August 27, 2012
German journalists working in China notified German chancellor Angela Merkel that threats from official Chinese authorities on journalists are increasing. They asked her to voice the issue in the upcoming bilateral talks with the Communist Party of China (CPC) leaders.
Below is an article published by the Hindustan Times:
On Sunday, German journalists based in China wrote to Merkel, asking her to raise the issue of deteriorating conditions for reporters here with the country's leaders.
Merkel, who will be coming to China for the second time this year, is slated to have talks with Premier Wen Jiabao and other leaders during her two-day stay in Beijing.
In the letter, German journalists have complained that Chinese authorities had been 'willfully obstructing their work by threatening to not renew working visas, intimidating Chinese assistants and pressuring interviewees into not talking to them.
"Long-term German correspondents who have been working in Beijing since the 1990s have been observing a deterioration of the situation, even in comparison to the conditions then," said the letter, which is signed by 26 correspondents.
"Dear chancellor Merkel, in the interest of good and fair reporting about China, we think it is necessary to discuss these issues at the highest governmental level. "We just request the same working conditions that Chinese journalists enjoy... in Germany."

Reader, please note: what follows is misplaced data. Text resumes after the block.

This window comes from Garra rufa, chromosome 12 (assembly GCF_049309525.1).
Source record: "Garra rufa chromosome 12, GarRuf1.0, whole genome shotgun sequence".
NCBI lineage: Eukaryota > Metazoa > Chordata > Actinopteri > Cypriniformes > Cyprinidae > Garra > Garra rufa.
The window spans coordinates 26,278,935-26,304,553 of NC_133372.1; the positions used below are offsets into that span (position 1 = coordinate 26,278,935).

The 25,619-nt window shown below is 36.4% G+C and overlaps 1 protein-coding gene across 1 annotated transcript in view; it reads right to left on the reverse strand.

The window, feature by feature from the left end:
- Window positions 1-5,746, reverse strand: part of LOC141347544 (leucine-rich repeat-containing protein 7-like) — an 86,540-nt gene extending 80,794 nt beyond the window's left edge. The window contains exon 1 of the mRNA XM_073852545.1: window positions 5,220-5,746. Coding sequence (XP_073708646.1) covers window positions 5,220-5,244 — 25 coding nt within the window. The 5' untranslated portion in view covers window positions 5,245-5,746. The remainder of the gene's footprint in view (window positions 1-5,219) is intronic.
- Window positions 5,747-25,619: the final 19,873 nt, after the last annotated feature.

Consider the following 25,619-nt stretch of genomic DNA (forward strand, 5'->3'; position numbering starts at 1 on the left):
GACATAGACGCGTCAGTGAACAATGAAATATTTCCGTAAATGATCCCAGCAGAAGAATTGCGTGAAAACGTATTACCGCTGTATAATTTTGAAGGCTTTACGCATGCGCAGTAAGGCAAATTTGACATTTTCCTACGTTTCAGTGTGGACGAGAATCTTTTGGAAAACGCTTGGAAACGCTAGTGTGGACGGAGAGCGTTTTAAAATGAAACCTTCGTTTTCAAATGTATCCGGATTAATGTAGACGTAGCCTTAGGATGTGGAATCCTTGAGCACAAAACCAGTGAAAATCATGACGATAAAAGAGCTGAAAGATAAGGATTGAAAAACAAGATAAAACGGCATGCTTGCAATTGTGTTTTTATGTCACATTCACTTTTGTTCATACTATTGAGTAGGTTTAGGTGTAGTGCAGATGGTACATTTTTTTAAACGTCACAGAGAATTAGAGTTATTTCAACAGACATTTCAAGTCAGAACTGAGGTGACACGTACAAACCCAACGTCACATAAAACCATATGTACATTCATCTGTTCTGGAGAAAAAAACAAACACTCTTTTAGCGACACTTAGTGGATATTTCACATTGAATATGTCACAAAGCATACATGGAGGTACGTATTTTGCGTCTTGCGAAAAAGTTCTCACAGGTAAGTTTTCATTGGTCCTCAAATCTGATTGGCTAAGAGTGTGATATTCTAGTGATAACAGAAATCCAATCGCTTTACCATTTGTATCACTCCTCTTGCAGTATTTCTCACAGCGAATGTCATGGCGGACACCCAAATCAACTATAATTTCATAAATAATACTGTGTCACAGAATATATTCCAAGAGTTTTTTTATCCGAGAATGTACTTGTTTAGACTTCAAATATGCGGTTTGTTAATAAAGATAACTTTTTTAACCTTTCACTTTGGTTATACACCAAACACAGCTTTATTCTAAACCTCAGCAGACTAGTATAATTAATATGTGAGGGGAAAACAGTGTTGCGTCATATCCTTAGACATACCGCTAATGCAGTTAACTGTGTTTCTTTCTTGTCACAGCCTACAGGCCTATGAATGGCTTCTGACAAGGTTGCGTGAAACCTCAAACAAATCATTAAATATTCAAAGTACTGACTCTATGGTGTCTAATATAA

Earlier this month, a German television crew in Henan province was alleged to have been attacked by a mob, accused of being spies and detained for nine hours at a chemical factory before being released.
Several journalists from international organisations were assaulted and intimidated recently, foreign press associations of China later said in a statement. In a statement, The Beijing-based FCCC, along with its sister organisations in Hong Kong and Shanghai, said the incidents represent a "clear risk of serious physical harm to journalists merely carrying out there professional duties in China."
The state media tried to play down the incident, saying that not only foreign journalists but local reporters also face problems in sourcing information.
"When reporting on sensitive issues in China, it is hard for both foreign and domestic journalists to get information, because under pressure to protect local officials' interests, local governments may not act in line with the central government," Zhang Zhi'an, an associate professor with the School of Communication and Design at Sun Yat-Sen University, told the Global Times.